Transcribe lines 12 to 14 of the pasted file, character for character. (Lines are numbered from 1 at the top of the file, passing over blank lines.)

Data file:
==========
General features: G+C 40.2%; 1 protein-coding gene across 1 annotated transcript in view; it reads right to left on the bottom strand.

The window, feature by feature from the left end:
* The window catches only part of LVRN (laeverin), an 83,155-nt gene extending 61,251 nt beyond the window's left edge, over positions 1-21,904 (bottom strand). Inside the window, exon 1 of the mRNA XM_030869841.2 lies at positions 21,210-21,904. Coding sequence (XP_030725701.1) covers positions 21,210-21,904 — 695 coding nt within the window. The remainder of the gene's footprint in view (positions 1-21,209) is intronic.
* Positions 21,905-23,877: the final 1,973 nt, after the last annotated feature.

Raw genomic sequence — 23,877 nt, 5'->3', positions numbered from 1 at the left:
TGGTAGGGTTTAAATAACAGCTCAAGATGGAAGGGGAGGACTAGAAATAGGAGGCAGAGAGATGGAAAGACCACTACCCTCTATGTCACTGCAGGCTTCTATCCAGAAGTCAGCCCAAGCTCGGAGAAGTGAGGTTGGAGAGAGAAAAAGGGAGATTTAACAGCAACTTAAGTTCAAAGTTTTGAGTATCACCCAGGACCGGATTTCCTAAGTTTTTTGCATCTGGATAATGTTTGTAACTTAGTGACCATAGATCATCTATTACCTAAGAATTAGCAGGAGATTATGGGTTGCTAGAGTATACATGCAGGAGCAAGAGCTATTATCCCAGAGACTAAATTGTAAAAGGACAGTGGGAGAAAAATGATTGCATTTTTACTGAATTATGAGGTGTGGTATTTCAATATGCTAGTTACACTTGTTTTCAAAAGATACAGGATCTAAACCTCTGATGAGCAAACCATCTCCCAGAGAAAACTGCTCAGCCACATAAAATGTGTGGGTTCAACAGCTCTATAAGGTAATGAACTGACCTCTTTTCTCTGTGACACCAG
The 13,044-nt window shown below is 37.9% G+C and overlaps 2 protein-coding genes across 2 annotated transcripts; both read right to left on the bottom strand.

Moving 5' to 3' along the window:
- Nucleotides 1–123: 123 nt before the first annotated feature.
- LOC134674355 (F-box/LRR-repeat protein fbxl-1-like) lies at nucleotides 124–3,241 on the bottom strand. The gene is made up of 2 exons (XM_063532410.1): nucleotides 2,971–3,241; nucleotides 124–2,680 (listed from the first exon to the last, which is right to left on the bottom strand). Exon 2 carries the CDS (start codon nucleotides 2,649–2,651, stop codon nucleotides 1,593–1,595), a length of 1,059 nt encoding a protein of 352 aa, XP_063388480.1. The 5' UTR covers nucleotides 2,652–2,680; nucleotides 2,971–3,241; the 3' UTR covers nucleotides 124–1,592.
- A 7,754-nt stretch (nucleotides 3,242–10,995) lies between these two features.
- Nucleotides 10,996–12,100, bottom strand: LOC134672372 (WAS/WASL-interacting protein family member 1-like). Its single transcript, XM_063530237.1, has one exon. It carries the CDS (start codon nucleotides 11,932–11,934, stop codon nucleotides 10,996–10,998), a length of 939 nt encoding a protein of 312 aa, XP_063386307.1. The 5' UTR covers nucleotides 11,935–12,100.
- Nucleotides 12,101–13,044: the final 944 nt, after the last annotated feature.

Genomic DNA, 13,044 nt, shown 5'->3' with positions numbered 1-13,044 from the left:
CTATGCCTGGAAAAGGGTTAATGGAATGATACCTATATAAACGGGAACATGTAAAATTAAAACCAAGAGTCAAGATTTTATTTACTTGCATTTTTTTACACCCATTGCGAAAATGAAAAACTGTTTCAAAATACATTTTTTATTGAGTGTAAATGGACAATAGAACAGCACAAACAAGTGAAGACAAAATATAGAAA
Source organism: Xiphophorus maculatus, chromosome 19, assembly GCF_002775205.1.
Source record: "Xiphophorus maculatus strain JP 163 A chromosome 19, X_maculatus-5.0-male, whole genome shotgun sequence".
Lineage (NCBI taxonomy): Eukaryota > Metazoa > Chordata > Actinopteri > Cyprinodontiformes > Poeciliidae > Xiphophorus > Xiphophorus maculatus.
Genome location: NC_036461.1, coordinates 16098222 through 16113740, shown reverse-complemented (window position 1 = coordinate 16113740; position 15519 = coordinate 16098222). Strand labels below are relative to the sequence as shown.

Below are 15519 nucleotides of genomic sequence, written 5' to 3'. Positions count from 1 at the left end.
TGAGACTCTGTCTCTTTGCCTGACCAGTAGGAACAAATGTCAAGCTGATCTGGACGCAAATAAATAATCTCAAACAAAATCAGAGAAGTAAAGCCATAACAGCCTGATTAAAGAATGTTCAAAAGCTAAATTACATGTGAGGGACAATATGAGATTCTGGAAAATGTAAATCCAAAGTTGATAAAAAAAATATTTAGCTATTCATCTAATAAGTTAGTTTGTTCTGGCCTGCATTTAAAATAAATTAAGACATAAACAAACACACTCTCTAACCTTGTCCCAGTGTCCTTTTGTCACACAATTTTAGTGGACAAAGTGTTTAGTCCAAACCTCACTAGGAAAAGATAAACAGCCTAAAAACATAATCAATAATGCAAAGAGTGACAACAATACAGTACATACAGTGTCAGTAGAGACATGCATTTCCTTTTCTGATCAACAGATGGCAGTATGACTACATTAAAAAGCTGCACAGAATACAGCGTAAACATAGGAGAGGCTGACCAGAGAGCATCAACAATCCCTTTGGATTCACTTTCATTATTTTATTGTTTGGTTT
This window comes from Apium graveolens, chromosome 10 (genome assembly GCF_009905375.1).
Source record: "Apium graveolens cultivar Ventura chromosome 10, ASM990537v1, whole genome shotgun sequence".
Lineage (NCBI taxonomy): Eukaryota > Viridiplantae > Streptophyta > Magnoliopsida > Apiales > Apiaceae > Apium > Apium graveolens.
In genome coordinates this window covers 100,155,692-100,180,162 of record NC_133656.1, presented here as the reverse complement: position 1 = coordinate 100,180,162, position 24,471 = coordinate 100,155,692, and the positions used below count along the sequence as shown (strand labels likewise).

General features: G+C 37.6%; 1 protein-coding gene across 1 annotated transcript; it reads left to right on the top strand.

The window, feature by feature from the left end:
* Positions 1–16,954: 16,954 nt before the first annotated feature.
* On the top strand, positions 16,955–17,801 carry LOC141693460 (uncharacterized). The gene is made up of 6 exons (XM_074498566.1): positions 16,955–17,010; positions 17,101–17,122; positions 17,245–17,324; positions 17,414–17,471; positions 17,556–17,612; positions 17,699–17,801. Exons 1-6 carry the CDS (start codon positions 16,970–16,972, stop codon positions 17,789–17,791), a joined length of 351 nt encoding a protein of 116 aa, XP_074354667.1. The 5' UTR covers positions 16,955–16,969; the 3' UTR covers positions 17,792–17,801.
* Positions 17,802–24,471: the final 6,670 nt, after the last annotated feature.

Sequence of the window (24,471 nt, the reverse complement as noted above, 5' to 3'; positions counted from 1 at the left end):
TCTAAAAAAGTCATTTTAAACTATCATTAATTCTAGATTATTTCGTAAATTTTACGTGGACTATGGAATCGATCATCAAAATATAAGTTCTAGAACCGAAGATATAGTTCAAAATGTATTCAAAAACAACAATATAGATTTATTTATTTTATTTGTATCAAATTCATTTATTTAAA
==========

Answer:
- Nucleotides 10,996–12,100, bottom strand: LOC134672372 (WAS/WASL-interacting protein family member 1-like). Its single transcript, XM_063530237.1, has one exon. It carries the CDS (start codon nucleotides 11,932–11,934, stop codon nucleotides 10,996–10,998), a length of 939 nt encoding a protein of 312 aa, XP_063386307.1. The 5' UTR covers nucleotides 11,935–12,100.
- Nucleotides 12,101–13,044: the final 944 nt, after the last annotated feature.

Genomic DNA, 13,044 nt, shown 5'->3' with positions numbered 1-13,044 from the left: